MAMO: The Life and Times of Dame Mary Eugenia Charles

Gabriel Christian has published a new biography of the late Dominican Prime Minister Dame Eugenia Charles. The site has posted a review by Thomson Fontaine. Here are some excerpts, with a link to the full text below.

“She is listed by Guida-Myrl Jackson-Laufer in her book, Women Rulers Throughout the Ages among the likes of Catherine of Aragon, Golda Meir, Elizabeth the First and Margaret Thatcher. Charles Gulatta’s 1999 book, Extraordinary Women in Politics, locates Charles among a veritable pantheon of historical leaders such as Cleopatra VII, Queen of Egypt; Mary, Queen of Scotts; Isabella, the first queen of a unified Spain and Catherine the Great, Empress of Russia.”
The above quote is from Judge Irving Andre in his introduction to MAMO: The Life and Times of Dame Mary Eugenia Charles,  written by Gabriel Christian and published this week. The book tells the story, often in her own words, of the woman who ruled Dominica from 1980 to 1995. Indeed, Dame Mary Eugenia Charles is arguably one of the most well known leaders of the twentieth century.

. . .
Christian tells the story simply and brilliantly, of the woman who was equally loved and reviled by those who knew her. Most of her story is retold based on interviews he conducted with her during the 1990s at his home in Maryland, USA. To tell the story of Mamo is to recount the historical evolution of Dominica and to some extent the Caribbean, from the late 1940s to the mid-1990s, and there Christian does not disappoint. He artfully weaves the story of the political heavyweights of this era, Patrick John, Roosevelt Douglas, Edward Leblanc, Maurice Bishop, Frank Baron and others, ultimately into that of Dame Eugenia Charles.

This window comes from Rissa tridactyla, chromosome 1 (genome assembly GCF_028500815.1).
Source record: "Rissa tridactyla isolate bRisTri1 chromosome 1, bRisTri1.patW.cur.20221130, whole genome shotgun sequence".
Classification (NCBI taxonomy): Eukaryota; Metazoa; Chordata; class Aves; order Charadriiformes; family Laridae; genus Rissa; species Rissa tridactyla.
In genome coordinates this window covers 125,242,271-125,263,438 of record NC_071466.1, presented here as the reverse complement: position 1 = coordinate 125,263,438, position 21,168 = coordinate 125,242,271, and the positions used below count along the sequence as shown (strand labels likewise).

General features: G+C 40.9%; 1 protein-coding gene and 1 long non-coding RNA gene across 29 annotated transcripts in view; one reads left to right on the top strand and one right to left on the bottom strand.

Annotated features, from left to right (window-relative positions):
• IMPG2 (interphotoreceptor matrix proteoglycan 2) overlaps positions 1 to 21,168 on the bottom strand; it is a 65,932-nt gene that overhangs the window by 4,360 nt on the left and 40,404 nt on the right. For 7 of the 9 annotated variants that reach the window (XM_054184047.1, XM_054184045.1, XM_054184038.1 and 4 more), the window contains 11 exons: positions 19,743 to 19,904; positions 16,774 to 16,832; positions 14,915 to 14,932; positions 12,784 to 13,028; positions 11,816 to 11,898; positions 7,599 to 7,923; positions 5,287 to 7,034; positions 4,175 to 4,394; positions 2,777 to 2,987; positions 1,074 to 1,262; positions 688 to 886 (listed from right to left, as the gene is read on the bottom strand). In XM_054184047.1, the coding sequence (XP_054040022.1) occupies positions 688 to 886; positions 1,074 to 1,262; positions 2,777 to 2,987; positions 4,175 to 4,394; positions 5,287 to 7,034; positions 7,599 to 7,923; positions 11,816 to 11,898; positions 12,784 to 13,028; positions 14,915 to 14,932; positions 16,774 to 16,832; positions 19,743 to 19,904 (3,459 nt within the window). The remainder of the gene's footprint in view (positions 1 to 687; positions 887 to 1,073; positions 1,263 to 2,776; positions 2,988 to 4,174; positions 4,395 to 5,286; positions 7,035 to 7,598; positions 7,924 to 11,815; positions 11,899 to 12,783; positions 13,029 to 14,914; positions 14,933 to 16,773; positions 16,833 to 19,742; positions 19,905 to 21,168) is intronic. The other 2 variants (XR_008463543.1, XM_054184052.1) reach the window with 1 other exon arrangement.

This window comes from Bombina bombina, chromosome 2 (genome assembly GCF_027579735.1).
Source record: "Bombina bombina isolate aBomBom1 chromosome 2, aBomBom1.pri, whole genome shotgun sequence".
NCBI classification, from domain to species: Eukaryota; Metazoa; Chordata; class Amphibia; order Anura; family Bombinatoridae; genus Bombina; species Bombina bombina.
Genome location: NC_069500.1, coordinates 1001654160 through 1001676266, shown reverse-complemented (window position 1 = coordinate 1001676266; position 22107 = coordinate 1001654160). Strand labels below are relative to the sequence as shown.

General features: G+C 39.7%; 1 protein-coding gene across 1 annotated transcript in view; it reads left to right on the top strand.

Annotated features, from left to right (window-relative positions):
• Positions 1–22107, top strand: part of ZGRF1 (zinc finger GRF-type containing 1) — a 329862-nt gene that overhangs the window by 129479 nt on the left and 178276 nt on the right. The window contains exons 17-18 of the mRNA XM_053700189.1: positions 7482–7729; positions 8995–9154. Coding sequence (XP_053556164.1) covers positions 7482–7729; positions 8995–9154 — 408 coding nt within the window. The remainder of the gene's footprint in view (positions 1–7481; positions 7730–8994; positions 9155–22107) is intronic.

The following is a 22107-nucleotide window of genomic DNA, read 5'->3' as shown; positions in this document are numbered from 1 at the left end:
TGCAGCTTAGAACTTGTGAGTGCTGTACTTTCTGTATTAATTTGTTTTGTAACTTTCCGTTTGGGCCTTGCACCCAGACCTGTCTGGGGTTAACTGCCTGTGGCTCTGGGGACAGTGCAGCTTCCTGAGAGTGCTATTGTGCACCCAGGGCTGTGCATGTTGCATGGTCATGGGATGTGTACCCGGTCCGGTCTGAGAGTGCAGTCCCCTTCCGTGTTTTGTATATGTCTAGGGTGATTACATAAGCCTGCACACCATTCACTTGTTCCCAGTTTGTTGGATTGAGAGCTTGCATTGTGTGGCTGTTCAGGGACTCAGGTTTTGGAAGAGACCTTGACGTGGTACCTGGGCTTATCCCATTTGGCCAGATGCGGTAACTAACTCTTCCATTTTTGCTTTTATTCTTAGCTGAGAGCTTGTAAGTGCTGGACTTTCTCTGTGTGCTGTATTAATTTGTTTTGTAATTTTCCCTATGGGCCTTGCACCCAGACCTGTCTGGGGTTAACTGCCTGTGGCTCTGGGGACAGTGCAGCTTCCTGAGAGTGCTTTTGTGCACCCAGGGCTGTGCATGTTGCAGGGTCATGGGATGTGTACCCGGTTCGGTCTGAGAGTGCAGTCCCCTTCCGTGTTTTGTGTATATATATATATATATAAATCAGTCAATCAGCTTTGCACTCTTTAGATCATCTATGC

. . .
Consider her encounter with racism in the 1940s. She was first denied service in a restaurant because she was black and after having to give up her plane seat to a white gentleman.
Traveling by train to New York in the company of black US soldiers and a few elderly black women she bravely forced her way into the dining car, refusing to take no for an answer.
Her leadership and courage, which would grow considerably in the years ahead, greatly emboldened the black soldiers. The whole episode left its mark on her but she refused to be bitter or hold any grudges, bravely stating “I never got bitter about this black and white business. The reason is that every time they tried to hit me with something because I was black, I would meet another person who didn’t realize I was black and helped me.”. . .

In the end, it is about a story that had to be told and we are grateful that Christian found the time to tell it. The veritable collection of rare photos only adds to the story’s worth. That he took the time to listen to the great woman, and the time to chronicle her life and rise to power means we are the better for it. After all, we are left with the stirring account of one of the more recognizable names of the twentieth century, a woman who although coming from a small island refused to let that limit her scope and accomplishments; a lesson that we could all do well to learn from.
Listen to the author as he talks to about his latest book
Copies of MAMO: The Life and Times of Dame Mary Eugenia Charles are available at, or from the author at

For the full review go to

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